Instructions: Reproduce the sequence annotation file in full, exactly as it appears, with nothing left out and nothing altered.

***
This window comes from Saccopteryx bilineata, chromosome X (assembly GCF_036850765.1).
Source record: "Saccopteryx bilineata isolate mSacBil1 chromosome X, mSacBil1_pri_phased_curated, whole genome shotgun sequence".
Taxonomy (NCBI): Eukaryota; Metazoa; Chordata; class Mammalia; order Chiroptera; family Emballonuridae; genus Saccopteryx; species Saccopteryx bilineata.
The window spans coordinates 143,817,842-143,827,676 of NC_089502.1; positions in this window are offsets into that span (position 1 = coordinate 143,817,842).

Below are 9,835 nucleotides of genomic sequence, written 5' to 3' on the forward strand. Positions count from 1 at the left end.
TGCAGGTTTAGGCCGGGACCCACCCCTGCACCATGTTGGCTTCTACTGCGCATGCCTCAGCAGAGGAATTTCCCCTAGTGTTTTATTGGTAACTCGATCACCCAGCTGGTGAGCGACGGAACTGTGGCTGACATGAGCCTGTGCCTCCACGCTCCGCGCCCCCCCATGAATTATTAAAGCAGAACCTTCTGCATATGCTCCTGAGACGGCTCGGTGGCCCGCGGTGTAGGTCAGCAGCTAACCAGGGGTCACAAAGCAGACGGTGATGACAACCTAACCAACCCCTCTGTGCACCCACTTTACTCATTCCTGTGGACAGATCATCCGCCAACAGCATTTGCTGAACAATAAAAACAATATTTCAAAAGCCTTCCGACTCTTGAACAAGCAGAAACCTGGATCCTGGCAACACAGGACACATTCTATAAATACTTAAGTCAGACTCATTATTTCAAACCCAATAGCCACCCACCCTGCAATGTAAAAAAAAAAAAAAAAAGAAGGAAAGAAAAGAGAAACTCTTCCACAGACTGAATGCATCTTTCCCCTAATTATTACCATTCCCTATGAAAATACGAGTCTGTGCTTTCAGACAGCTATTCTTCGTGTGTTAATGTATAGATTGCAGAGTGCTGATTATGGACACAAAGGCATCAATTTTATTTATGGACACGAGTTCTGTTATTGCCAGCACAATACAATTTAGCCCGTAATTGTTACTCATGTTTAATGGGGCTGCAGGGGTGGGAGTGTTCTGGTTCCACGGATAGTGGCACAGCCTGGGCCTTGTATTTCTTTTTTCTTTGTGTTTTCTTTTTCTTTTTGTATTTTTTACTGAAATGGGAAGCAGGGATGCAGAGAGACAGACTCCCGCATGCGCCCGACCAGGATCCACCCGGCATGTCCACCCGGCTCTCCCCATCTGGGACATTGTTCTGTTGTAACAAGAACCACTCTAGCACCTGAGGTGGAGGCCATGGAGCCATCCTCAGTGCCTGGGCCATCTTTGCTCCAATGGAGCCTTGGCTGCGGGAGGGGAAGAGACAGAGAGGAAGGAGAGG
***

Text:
This window comes from Saccopteryx bilineata, chromosome X (assembly GCF_036850765.1).
Source record: "Saccopteryx bilineata isolate mSacBil1 chromosome X, mSacBil1_pri_phased_curated, whole genome shotgun sequence".
Taxonomy (NCBI): Eukaryota; Metazoa; Chordata; class Mammalia; order Chiroptera; family Emballonuridae; genus Saccopteryx; species Saccopteryx bilineata.
The window spans coordinates 143,817,842-143,827,676 of NC_089502.1; positions in this window are offsets into that span (position 1 = coordinate 143,817,842).

Below are 9,835 nucleotides of genomic sequence, written 5' to 3' on the forward strand. Positions count from 1 at the left end.
TGCAGGTTTAGGCCGGGACCCACCCCTGCACCATGTTGGCTTCTACTGCGCATGCCTCAGCAGAGGAATTTCCCCTAGTGTTTTATTGGTAACTCGATCACCCAGCTGGTGAGCGACGGAACTGTGGCTGACATGAGCCTGTGCCTCCACGCTCCGCGCCCCCCCATGAATTATTAAAGCAGAACCTTCTGCATATGCTCCTGAGACGGCTCGGTGGCCCGCGGTGTAGGTCAGCAGCTAACCAGGGGTCACAAAGCAGACGGTGATGACAACCTAACCAACCCCTCTGTGCACCCACTTTACTCATTCCTGTGGACAGATCATCCGCCAACAGCATTTGCTGAACAATAAAAACAATATTTCAAAAGCCTTCCGACTCTTGAACAAGCAGAAACCTGGATCCTGGCAACACAGGACACATTCTATAAATACTTAAGTCAGACTCATTATTTCAAACCCAATAGCCACCCACCCTGCAATGTAAAAAAAAAAAAAAAAAGAAGGAAAGAAAAGAGAAACTCTTCCACAGACTGAATGCATCTTTCCCCTAATTATTACCATTCCCTATGAAAATACGAGTCTGTGCTTTCAGACAGCTATTCTTCGTGTGTTAATGTATAGATTGCAGAGTGCTGATTATGGACACAAAGGCATCAATTTTATTTATGGACACGAGTTCTGTTATTGCCAGCACAATACAATTTAGCCCGTAATTGTTACTCATGTTTAATGGGGCTGCAGGGGTGGGAGTGTTCTGGTTCCACGGATAGTGGCACAGCCTGGGCCTTGTATTTCTTTTTTCTTTGTGTTTTCTTTTTCTTTTTGTATTTTTTACTGAAATGGGAAGCAGGGATGCAGAGAGACAGACTCCCGCATGCGCCCGACCAGGATCCACCCGGCATGTCCACCCGGCTCTCCCCATCTGGGACATTGTTCTGTTGTAACAAGAACCACTCTAGCACCTGAGGTGGAGGCCATGGAGCCATCCTCAGTGCCTGGGCCATCTTTGCTCCAATGGAGCCTTGGCTGCGGGAGGGGAAGAGACAGAGAGGAAGGAGAGG